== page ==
The beginning of the story...
Over seven hundred years ago, during the Middle Ages, when forests covered most of the old region of Great Poland, the Benedictines from Lubin brought settlers to its western borders and allowed them to find settlement in the heart of the area. The brave-hearted and hard-working people quickly paid their debt to their benefactors by building homes and creating the first shapes of what was to soon be called Wonsowo (derived from the word: moustache). It is believed that the name was inspired by the common appearance of its first residents.
About one hundred years later, the estate became a property of Pawel from Niegolewo, a knight and a member of a noble family from the region. In the following few centuries, the estate changed its ownership multiple times between a few aristocratic families from Great Poland, including the Rogowskis, the Zakrzewskis and the Raczynskis.
In 1781, Sylwester Sczaniecki, the head of Sroda County and a Member of the Parliament, purchased the land and began construction of his family mansion. The manor, built between 1781 and 1786, combined both Baroque and Classical styles, both very popular among late 18th century Great Poland nobility.
The excellence of the former owners’ style was truly reflected by the architecturar beauty of the the triangular pediment with Sczanieckich’s coat of arms – Ossoria, Skórzewskich and Ogończyk, as well as in the beautiful neighborhood chapel built between 1786 and 1790.
As a result of many historic upheavals during that time, numerous Polish families lost their fortunes, including the Sczanieckis family. By force of on obligatory purchase, the dilapidated estate became the property of Ludwik Lewinka, a merchant from Tuchola, who subsequently sold it to Richard von Hardt, a banker from Berlin. Between 1870 and 1872, the new owner, Richard von Hardt, decided to construct another magnificent building on his newly acquired property, regardless of the fact that the property already included a spacious Palace built 90 years earlier by Sylwester Sczaniecki. The new palace, designed by a famous Berlin architect, Gustaw Erdmann, resembled a medieval castle – a true resemblance of the traditional, romantic, medieval legends that von Hardt was brought up around. After von Hardt’s death in 1898, the left behind property consisted of Wasowo and its dependent properties of Chraplewo i Głupoń. It was later inherited by his son, Friedrich Wilhelm von Hardt (1855-1938). Richard von Hardt was buried at the Wasowo Park Cemetery, a historical site now open to visitor. Shortly before 1900, in preparation for a visit from the Emperor William II to Wasowo, the Wasowo Palace residence was significantly expanded adding another wing, an impressive gate and a restructured tower – all of the additions that have the site an impression of a neo-Gothic castle. After Friedrich Wilhelm’s death in 1938, his eldest son, Richard von Hardt (1882-1945) became the owner of the property. The newest owner died in Wasowo during the Soviet troops invasion. After World War II, the entire land, its mansions and all of the remaining properties of Wasowo were taken over by the Polish State Treasury and turned into state-run farms.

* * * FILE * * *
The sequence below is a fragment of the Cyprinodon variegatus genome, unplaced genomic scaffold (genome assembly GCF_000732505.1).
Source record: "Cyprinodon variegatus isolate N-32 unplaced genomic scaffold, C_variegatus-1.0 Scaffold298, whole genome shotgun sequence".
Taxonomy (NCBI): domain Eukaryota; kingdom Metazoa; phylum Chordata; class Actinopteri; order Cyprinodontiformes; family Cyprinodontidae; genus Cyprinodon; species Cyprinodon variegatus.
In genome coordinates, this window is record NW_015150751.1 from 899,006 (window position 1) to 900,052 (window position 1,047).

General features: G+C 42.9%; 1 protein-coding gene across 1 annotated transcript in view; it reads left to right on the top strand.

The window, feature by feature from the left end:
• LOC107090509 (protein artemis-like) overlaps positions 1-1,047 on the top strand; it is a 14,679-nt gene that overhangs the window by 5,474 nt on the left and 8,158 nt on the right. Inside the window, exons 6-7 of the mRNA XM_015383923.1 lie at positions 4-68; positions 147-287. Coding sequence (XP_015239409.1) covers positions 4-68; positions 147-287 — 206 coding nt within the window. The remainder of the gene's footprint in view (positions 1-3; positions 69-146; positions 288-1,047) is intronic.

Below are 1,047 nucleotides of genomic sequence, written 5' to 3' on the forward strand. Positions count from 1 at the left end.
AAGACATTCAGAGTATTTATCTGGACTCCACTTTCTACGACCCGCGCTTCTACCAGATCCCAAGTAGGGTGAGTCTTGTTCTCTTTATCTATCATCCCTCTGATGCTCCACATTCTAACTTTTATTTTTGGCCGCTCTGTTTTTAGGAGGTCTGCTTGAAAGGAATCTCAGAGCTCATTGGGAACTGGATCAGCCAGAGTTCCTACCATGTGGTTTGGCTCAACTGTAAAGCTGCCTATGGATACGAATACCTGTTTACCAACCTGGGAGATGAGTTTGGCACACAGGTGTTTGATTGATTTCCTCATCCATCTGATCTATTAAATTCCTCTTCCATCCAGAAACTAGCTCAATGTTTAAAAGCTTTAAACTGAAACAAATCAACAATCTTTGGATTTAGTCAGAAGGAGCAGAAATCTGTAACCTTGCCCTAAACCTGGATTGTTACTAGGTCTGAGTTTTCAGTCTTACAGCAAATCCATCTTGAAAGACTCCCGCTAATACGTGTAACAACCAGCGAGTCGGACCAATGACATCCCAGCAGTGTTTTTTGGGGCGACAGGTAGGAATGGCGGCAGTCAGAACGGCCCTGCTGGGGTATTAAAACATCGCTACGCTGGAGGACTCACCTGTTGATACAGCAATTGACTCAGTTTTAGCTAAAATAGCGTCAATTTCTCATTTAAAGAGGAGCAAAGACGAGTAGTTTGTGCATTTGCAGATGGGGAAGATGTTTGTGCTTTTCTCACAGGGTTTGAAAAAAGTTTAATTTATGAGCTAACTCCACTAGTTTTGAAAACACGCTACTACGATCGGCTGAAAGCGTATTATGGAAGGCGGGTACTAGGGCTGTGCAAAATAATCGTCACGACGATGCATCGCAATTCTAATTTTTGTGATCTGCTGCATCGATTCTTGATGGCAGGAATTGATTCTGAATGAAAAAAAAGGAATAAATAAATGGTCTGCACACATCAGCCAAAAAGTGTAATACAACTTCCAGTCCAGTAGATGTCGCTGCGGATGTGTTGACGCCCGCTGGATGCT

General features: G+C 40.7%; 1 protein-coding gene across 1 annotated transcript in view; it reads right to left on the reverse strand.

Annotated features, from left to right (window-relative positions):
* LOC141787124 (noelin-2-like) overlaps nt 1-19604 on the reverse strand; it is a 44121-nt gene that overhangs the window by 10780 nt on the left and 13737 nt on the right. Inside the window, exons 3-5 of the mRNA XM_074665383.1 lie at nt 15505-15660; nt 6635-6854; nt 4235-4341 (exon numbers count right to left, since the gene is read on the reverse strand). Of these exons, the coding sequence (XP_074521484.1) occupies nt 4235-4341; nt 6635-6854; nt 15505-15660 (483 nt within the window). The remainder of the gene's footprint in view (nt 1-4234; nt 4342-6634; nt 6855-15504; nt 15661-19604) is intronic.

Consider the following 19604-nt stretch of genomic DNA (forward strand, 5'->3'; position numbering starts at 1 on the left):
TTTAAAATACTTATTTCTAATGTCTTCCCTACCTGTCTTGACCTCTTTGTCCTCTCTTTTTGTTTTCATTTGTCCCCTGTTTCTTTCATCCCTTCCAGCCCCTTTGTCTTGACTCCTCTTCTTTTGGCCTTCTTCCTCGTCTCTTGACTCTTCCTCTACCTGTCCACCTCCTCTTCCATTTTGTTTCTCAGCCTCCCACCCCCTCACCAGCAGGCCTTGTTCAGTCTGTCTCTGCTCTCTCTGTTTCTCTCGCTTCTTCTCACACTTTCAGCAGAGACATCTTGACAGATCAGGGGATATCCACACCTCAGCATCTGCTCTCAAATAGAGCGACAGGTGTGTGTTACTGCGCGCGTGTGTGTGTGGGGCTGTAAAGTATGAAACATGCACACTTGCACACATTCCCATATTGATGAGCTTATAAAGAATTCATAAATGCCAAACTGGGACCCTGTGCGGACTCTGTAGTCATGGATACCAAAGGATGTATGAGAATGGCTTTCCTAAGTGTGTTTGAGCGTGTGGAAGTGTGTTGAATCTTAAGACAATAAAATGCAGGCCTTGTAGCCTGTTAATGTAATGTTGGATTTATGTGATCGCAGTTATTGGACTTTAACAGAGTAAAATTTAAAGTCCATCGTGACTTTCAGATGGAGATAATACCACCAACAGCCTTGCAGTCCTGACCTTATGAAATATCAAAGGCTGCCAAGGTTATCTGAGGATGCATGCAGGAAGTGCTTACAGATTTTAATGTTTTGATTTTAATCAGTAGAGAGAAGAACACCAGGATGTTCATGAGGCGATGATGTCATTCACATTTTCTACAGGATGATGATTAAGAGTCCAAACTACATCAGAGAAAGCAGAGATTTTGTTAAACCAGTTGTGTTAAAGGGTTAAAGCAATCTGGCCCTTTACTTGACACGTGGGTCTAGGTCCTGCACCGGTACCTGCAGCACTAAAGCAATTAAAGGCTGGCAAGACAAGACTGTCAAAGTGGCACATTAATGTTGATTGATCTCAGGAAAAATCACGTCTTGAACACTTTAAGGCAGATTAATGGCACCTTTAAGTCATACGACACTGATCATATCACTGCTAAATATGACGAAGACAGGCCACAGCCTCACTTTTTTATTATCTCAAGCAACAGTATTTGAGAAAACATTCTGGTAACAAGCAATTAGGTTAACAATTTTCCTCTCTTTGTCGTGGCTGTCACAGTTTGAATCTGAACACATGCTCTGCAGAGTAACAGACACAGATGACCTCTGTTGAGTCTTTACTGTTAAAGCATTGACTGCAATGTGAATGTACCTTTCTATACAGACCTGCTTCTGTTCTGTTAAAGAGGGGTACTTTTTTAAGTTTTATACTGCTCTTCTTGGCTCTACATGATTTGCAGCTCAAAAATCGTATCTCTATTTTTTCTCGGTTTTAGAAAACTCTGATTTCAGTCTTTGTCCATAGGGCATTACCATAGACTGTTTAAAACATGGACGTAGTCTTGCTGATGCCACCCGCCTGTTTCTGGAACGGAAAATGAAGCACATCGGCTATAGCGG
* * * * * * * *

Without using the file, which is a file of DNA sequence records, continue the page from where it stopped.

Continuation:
From the past to the present
Since 1995 the Palace in Wąsowo has been in private hands. It has been carefully restored and turned into a hotel and restaurant center.
On February 19, 2011, a fire broke out in the Hardt Palace, which destroyed a large part of the building. Despite many obstacles, thanks to the commitment of the hotel owners, the facility was rebuilt and made available again in a few months. The roof was reconstructed, the former appearance of the historic rooms was restored and the hotel part was renovated. The culmination of the reconstruction was the reconstruction of the palace tower in autumn 2017.
In 2012, the palace gained a new facility – a conference and banquet room called “Park” with an area of 400 m2. Located in the quiet of a charming English park, it is an ideal place for training, weddings or banquets.